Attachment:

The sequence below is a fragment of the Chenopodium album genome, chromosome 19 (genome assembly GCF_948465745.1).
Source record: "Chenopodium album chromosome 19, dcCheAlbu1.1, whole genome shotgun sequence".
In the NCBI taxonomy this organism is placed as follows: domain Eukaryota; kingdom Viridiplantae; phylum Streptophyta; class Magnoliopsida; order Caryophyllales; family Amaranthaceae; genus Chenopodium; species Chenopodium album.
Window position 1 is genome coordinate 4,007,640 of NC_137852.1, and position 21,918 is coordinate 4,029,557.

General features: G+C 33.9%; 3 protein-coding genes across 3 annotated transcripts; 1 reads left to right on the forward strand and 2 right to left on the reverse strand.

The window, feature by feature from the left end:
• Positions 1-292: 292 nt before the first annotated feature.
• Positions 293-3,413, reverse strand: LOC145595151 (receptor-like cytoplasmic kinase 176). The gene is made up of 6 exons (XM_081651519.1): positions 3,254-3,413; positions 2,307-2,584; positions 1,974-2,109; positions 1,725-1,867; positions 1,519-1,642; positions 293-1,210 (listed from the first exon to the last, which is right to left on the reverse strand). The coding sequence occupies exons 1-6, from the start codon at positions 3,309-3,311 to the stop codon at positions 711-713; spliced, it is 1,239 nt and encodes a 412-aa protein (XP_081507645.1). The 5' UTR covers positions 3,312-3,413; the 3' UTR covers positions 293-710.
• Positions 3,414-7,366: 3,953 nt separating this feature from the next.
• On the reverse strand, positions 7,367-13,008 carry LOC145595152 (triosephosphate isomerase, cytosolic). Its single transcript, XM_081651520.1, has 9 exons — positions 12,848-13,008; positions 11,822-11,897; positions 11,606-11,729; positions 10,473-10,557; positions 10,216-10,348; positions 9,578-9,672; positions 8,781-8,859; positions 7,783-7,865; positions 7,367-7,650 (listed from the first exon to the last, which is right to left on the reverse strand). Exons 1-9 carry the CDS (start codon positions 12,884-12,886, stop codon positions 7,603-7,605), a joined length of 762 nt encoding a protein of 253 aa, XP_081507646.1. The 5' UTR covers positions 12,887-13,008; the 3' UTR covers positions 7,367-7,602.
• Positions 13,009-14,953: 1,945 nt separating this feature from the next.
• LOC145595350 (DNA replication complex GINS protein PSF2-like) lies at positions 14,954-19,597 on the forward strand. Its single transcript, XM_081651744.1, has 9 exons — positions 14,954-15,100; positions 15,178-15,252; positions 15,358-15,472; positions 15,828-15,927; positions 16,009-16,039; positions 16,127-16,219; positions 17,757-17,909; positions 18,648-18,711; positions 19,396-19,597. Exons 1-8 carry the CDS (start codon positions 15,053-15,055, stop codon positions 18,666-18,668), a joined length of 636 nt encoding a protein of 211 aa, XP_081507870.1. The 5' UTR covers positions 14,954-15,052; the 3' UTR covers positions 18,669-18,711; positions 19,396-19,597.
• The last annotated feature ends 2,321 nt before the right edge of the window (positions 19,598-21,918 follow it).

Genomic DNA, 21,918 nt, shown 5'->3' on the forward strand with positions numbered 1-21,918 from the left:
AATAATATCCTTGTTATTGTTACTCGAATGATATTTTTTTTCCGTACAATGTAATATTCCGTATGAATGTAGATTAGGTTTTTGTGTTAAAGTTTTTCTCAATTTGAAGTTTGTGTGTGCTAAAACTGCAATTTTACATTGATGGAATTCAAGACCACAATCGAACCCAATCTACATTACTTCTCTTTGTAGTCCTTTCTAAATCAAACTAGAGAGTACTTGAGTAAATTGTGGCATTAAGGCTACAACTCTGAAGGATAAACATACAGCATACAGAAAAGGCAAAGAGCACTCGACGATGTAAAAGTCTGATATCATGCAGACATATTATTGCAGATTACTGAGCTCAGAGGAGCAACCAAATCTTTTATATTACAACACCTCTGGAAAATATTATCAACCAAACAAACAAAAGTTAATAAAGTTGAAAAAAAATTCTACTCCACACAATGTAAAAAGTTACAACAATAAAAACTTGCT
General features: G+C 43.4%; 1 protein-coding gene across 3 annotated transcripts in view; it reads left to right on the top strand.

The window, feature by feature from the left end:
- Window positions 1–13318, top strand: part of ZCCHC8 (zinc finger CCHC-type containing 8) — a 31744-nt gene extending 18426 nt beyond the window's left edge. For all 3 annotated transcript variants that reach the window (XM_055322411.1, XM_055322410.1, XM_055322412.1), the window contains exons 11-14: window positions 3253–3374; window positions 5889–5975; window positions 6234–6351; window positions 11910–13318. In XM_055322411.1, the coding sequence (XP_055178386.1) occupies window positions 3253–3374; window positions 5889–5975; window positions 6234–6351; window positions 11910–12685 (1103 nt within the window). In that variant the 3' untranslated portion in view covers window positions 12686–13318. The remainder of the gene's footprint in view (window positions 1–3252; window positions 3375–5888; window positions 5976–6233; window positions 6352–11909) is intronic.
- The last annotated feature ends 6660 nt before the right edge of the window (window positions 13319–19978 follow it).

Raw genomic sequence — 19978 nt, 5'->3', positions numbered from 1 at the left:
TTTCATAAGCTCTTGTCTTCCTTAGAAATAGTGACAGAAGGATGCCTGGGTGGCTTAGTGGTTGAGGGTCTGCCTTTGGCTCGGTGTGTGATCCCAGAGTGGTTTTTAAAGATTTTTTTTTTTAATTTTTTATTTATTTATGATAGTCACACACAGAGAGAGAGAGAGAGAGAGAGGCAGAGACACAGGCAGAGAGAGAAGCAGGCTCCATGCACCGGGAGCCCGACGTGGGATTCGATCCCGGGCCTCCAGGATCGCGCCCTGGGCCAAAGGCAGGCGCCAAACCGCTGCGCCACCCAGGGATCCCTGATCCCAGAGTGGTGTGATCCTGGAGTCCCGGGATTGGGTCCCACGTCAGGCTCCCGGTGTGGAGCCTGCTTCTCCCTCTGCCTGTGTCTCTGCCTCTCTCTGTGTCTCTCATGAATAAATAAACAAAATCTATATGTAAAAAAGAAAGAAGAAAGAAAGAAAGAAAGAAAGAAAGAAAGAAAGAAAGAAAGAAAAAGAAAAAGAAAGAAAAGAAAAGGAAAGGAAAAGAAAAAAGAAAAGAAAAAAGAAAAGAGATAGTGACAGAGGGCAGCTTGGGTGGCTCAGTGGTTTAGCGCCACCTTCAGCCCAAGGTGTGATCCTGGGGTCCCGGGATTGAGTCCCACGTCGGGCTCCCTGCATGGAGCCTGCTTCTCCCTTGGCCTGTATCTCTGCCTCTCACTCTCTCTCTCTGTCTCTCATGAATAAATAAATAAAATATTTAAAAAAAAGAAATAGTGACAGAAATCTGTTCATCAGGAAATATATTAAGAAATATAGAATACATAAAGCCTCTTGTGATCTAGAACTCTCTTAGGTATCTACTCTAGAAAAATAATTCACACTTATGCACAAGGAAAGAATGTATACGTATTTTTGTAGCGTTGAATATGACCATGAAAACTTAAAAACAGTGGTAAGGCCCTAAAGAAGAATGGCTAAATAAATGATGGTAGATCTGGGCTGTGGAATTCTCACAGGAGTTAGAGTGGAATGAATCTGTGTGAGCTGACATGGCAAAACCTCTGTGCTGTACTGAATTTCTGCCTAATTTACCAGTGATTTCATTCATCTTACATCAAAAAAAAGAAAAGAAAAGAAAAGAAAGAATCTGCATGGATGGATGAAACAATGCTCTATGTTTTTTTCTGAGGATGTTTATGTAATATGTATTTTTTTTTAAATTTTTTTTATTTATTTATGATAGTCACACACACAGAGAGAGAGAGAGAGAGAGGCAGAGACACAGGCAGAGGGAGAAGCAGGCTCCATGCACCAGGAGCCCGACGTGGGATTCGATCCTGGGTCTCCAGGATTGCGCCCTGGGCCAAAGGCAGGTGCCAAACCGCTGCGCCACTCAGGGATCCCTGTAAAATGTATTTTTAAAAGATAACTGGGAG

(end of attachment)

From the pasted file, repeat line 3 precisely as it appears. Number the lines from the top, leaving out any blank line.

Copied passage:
In the NCBI taxonomy this organism is placed as follows: domain Eukaryota; kingdom Viridiplantae; phylum Streptophyta; class Magnoliopsida; order Caryophyllales; family Amaranthaceae; genus Chenopodium; species Chenopodium album.